Mass Political Killing: Causes, Patterns and Moral Implications

Seminar

Speaker(s)

Dan Chirot, University of Washington’s Henry M. Jackson School of International Studies

Date and Time

January 29, 2014 12:00 PM - 1:15 PM

Availability

RSVP

Open to the public.

RSVP required by 5PM January 28.

Location

Philippines Conference Room

Part II: Asia in the World Series

The causes and moral implications of genocidal mass killings have, in the past couple of decades, become a major area of scholarly as well as popular debate and political contention. But in the process questions of definition, guilt, compensation, and of reconciliation have become muddled and been subject to political and ideological bias. While many of these issues remain controversial and even unresolvable, a clearer exposition of causes, consequences, and debates about major examples can help us reach more objective judgments and improve our understanding of these terrible events. Many, though not all of the examples used to discuss this will come from an edited book due to appear in March 2014 entitled Confronting Memories of World War II.  This volume is a joint Stanford University Shorenstein Asia-Pacific Research Center and University of Washington Jackson School endeavor.  Discussing this topic with a broad set of historical examples is far from merely being an academic exercise as it directly touches important contemporary political controversies.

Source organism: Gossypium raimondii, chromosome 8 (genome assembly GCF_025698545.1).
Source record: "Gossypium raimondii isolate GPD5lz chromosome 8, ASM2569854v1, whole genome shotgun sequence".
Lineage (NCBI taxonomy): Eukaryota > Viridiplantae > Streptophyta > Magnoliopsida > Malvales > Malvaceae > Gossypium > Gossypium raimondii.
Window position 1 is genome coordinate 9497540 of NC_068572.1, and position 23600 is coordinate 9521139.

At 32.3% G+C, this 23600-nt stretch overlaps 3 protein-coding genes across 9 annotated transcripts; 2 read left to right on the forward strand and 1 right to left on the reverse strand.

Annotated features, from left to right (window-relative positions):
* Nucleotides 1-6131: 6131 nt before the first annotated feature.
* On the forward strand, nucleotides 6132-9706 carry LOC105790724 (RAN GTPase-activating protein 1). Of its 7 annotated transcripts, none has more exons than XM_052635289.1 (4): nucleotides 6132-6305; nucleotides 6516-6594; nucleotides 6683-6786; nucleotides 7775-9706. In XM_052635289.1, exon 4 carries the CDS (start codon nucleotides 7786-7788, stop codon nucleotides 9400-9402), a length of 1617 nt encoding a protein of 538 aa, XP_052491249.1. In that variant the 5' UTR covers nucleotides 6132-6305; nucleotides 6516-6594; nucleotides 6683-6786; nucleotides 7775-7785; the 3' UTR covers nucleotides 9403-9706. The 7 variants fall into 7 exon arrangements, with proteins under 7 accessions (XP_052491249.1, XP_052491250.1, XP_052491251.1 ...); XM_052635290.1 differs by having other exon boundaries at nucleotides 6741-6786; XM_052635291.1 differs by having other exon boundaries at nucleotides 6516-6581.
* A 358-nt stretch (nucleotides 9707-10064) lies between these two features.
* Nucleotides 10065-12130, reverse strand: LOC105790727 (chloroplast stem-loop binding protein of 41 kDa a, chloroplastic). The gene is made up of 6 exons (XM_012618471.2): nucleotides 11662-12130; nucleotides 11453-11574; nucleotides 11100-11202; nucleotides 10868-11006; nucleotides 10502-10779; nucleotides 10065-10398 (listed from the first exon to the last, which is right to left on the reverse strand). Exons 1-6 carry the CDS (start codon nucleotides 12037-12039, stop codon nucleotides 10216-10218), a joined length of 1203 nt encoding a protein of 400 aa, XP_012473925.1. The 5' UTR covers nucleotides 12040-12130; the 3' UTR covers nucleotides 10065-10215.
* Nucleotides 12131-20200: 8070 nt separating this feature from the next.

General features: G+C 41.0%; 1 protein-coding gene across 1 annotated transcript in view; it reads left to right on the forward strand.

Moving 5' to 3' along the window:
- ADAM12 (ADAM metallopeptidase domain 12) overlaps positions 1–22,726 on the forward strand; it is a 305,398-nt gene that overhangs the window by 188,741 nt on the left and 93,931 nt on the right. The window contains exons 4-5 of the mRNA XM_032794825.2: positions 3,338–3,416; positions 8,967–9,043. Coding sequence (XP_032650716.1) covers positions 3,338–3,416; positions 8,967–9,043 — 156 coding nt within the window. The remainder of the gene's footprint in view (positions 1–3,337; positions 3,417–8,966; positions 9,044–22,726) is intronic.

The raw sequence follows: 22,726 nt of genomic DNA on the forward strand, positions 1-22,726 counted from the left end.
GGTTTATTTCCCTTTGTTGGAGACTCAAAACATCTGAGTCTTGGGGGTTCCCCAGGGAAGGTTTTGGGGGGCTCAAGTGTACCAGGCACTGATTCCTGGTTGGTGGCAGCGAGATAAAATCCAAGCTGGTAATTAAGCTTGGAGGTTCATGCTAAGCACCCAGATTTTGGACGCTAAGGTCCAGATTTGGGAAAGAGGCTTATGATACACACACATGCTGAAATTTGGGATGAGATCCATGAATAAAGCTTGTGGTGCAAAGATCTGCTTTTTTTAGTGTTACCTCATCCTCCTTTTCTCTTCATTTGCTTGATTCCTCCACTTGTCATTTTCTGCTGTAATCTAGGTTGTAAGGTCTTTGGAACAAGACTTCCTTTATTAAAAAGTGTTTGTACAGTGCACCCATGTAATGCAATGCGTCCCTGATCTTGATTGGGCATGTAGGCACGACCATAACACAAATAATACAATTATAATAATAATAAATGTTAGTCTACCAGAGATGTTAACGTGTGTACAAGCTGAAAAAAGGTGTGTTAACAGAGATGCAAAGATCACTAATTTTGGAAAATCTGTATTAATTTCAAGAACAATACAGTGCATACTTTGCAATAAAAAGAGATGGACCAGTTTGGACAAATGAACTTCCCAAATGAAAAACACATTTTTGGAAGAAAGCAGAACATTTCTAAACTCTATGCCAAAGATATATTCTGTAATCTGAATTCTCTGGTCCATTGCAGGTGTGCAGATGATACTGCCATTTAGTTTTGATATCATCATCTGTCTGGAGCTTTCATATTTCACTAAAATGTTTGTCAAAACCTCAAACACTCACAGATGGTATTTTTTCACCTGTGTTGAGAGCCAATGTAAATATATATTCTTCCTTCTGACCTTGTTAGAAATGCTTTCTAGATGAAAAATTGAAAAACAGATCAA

Dan Chirot has authored books about social change, ethnic and nationalist conflicts, Eastern Europe, and tyranny. He co-authored Why Not Kill Them All? (Princeton Univeristy Press), about political mass murder and most recently he wrote a completely new, very revised edition of his book How Societies Change (Sage Publications).  He has edited or co-edited books on Leninism’s decline, entrepreneurial ethnic minorities, ethnopolitical warfare, the economic history of Eastern Europe, and memories of World War II.  He founded the journal East European Politics and Societies and has received help from, among others, the John Simon Guggenheim, Rockefeller, and Mellon Foundations and from the US State Department. He has consulted for the US Government, the Ford Foundation, CARE, and other NGOs. In 2004/05 he was a Senior Fellow at the United States Institute of Peace working on African conflicts. He earned his BA from Harvard and his PhD from Columbia.